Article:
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    PROFILES | NON-PROFIT

    13 Feb 2021

    The IHSN: Providing Community Healthcare Guidance To Refugees & New Immigrants in Canada Featured

    Dr. Paulin R. Polepole was trained as a medical doctor in the Democratic Republic of Congo. He practiced general medicine in Rwanda for nearly a decade before moving to Canada as a refugee in 2013.

    Dr. Polepole faced many challenges, including a language barrier and a limited understanding of how to navigate the healthcare system. “I remember my wife going to the hospital by herself and not having a good experience due to all the cultural and language barriers,” recounts Dr. Polepole. “The staff at the hospital had difficulties communicating with her.” It didn’t take him long to realize that thousands of other newcomers might be in a similar position, which led to his founding of The Immigrants Healthcare Support Network (IHSN). 

    IHSN is a network of health professionals from around the world committed to promoting equitable access to quality healthcare services for vulnerable members of the community, with an emphasis on refugees, and recent immigrants. The idea of establishing IHSN was inspired by his first interaction with the Canadian healthcare system as a receiver of care and began with community consultations to test how many people faced similar challenges. The consultations confirmed that many new immigrants and refugees, including those with healthcare backgrounds, faced difficulties finding healthcare services in their new country.” Since then, Dr. Polepole has been contributing to healthcare in various capacities while serving underrepresented groups. “We live in an inclusive country that welcomes thousands of refugees, but who face hardship in gaining access to quality healthcare information and services,” Dr. Polepole explains. In a conversation with Dr. Polepole and Dr. Mithila Orin, full-time staff at IHSN, we discussed the organization's mission, programs, and goals, as well as how they've managed to navigate through the challenges presented by COVID-19.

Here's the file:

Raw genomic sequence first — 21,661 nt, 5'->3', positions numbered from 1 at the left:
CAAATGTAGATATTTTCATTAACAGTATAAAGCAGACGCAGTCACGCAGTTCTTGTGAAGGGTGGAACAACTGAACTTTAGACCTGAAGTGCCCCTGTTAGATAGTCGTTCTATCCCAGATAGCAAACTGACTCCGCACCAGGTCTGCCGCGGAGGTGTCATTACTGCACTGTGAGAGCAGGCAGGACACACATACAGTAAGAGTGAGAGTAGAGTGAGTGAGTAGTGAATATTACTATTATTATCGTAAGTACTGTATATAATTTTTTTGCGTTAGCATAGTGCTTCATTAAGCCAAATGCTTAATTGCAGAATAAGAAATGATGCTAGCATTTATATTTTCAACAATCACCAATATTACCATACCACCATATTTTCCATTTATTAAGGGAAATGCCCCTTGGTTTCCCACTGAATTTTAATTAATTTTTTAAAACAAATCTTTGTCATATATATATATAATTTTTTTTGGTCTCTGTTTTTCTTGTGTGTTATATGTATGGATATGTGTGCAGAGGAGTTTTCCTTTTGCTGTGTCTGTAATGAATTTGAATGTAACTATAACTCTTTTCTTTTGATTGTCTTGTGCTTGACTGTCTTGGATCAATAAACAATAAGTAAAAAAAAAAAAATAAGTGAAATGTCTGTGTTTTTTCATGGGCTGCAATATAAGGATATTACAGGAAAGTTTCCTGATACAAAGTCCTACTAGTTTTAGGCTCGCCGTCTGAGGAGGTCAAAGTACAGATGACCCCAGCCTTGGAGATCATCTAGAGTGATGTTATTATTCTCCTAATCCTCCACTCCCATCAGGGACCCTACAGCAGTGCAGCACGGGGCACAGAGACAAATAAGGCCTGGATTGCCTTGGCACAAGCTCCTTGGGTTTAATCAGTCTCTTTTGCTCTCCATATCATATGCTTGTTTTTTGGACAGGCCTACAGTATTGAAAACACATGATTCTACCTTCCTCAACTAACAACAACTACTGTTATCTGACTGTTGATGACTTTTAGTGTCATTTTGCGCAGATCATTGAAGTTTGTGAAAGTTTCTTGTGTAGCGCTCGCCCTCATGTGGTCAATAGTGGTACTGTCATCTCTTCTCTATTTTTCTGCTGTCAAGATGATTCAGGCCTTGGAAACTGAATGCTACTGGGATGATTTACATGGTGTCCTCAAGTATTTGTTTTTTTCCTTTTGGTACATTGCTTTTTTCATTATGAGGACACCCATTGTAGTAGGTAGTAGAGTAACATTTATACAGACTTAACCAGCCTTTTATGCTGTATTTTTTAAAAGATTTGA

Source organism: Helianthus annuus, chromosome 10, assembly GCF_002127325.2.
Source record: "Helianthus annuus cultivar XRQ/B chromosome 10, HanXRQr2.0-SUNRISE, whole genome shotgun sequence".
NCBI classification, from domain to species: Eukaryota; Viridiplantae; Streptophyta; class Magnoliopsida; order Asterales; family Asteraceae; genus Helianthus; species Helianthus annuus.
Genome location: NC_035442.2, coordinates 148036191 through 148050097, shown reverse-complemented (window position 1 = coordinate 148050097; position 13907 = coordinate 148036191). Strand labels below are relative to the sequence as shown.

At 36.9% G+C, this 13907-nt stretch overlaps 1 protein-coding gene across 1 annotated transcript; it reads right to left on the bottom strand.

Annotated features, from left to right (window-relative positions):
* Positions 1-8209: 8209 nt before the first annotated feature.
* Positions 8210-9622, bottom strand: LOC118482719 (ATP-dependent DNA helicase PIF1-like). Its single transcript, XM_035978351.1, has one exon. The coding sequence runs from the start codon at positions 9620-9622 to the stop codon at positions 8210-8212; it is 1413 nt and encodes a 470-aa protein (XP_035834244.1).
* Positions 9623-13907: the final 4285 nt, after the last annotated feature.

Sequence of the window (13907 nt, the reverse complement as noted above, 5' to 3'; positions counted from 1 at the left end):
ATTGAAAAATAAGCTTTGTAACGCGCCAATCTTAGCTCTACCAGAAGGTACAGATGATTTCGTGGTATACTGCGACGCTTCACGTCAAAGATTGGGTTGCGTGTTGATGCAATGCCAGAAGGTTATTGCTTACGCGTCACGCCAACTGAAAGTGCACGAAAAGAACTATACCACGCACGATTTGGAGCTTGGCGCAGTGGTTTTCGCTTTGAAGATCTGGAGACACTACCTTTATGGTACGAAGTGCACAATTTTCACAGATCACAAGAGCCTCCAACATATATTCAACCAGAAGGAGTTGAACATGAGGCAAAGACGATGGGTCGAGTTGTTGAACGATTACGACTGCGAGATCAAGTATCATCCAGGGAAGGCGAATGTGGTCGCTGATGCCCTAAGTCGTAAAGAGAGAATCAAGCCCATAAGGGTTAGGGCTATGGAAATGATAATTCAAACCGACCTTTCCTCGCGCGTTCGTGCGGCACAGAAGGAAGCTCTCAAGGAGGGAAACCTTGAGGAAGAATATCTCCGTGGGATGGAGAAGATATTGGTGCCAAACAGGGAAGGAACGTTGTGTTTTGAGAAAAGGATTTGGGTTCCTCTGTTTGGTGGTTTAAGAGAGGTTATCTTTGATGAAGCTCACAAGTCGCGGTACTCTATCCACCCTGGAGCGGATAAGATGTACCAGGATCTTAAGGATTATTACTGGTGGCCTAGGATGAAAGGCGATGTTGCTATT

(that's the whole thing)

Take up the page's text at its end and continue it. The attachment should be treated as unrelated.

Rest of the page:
Lived Experience

    Although Dr. Polepole draws inspiration from helping others get access to quality healthcare services, he acknowledges that most healthcare professionals are busy with clinical work and don’t have the time to go to newcomer communities to raise health awareness and prevention; this is where teams like IHSN can fill the gap. “Internationally trained healthcare professionals might be doing different jobs to make ends meet, but they can raise awareness with their knowledge and experience before they even become licensed to practice in clinical settings,” says Dr. Polepole.

    All that said, Dr. Polepole never anticipated how difficult it would be to pursue his own medical career in Canada. “As a refugee, I found this a welcoming country that provided me with a safe environment to live in, but I didn’t know it would be this difficult to advance my professional career,” Dr. Polepole admits. “To get a license as a medical doctor you’re required to undergo a very competitive process that includes taking several expensive exams, expanding your professional network, and finding experts to mentor you through the integration process and provide recommendations.”